These incredible portraits capture the New Orleans many never see.
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New Orleans Tourism

When Claire Bangser first moved to New Orleans, she lived in a small cupboard under the stairs.

Well, not exactly.

But she actually did live in a closet at her friend’s apartment for six months. Luckily it was a spacious closet (it had a window!), and it only cost a whopping $100 to rent.


Six years later, Bangser still calls New Orleans home. Much to her surprise, what started out as a simple visit to see friends turned into a love affair with a city she simply couldn’t leave — at least, not for long.

Photo via Claire Bangser, used with permission.

After a brief trip abroad, one thing was certain: For Bangser, there was no place quite like New Orleans.

Inspired by the grit and charm of the city, she began diving deeper into the arts when she returned to NOLA.

A "creative wanderer," Bangser had first dabbled in stop-motion videos and graphic design, though she ultimately decided photography was her true calling. After all, she had fallen in love with the medium when she was just a kid after her grandfather showed her how to use his camera when she was about 12. She had even built a darkroom in her house to sustain her passion.

"It was the first time I felt guarded and safe and protected. She just did that without me asking for it." Photo by Claire Bangser/NOLA Beings.

But it was while she was at a cafe in New Orleans with her friend that she thought of starting an Instagram account for her photography work. She was inspired by the popular series Humans of New York and wanted to create something of her own, something that captured what it was she loved so much about this city she now called home. So, she created NOLA Beings.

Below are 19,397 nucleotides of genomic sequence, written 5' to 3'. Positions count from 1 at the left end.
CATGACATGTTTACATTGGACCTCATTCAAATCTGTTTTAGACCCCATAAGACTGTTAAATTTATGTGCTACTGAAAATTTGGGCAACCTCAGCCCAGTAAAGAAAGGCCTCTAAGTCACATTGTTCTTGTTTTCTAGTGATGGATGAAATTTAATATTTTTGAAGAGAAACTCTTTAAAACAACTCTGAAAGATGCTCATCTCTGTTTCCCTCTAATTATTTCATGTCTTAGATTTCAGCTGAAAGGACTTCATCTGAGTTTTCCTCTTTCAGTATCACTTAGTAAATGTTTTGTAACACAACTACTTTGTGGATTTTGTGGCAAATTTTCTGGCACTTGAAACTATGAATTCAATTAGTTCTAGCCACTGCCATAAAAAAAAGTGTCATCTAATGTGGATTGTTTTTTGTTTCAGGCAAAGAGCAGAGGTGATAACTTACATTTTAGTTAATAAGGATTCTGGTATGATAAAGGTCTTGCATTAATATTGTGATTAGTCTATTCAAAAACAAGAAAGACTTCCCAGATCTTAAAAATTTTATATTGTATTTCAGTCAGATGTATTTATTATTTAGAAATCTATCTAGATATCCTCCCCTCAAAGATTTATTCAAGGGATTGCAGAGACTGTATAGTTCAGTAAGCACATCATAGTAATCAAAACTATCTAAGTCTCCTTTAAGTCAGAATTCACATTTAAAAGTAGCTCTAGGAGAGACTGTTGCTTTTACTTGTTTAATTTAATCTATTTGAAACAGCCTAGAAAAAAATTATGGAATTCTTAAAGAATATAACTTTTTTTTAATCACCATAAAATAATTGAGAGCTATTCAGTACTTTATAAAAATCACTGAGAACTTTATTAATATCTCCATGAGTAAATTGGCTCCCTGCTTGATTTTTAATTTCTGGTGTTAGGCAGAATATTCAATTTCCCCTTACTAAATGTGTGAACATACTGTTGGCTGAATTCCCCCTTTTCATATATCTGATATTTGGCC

Since then, Bangser has conducted thousands of interviews and captured countless photos of the people she’s met in NOLA.

"I began using my camera as an excuse to talk to people," she says. "There’s just so many characters down here that it’s hard not to be curious."

Then, she'd publish the photos on the Instagram account for NOLA Beings alongside a telling quote from their conversation.

"He opens the door for almost everybody, even men sometimes, which I feel is a little awkward. I guess I taught him too well!" Photo by Claire Bangser/NOLA Beings.

And from there, NOLA Beings changed Bangser's life. Not only did she become a full-time photographer and storyteller, but it also transformed her relationship to the city.

The more she explored and talked with people one-on-one, the more she realized her original perception of the city was a very stereotypical one.

Like most, she knew about the fun festivals, parades, beignets, and gumbo. But after living in New Orleans and having actual conversations with neighbors, she began to put together a sort of  "patchwork quilt" of the city’s exciting diversity.

"That's why we're here with our family. We love this country. That's all we can say." Photo by Claire Bangser/NOLA Beings.

It’s a city rooted in a colorful history that centers around Africans, Native Americans, and European settlers from France and Spain. That myriad and exposure of cultures has strongly influenced everything from the architecture to the food.

So while working on NOLA Beings, Bangser wanted to make sure she was always working to do justice in telling the authentic narrative of the city and its people.

"I feel like NOLA Beings kind of became my way of doing something for the city that was my little lens into the wild range of wonderful, diverse stories that existed here that were not the mainstream narrative," she said.

"It made me want to stay and be part of it. And it made me want to contribute to it," Bangser adds.

She started setting aside time to focus solely on exploring the city and taking photos. "I really believe that wandering around this city is the most magical way to find your truth here," she explains.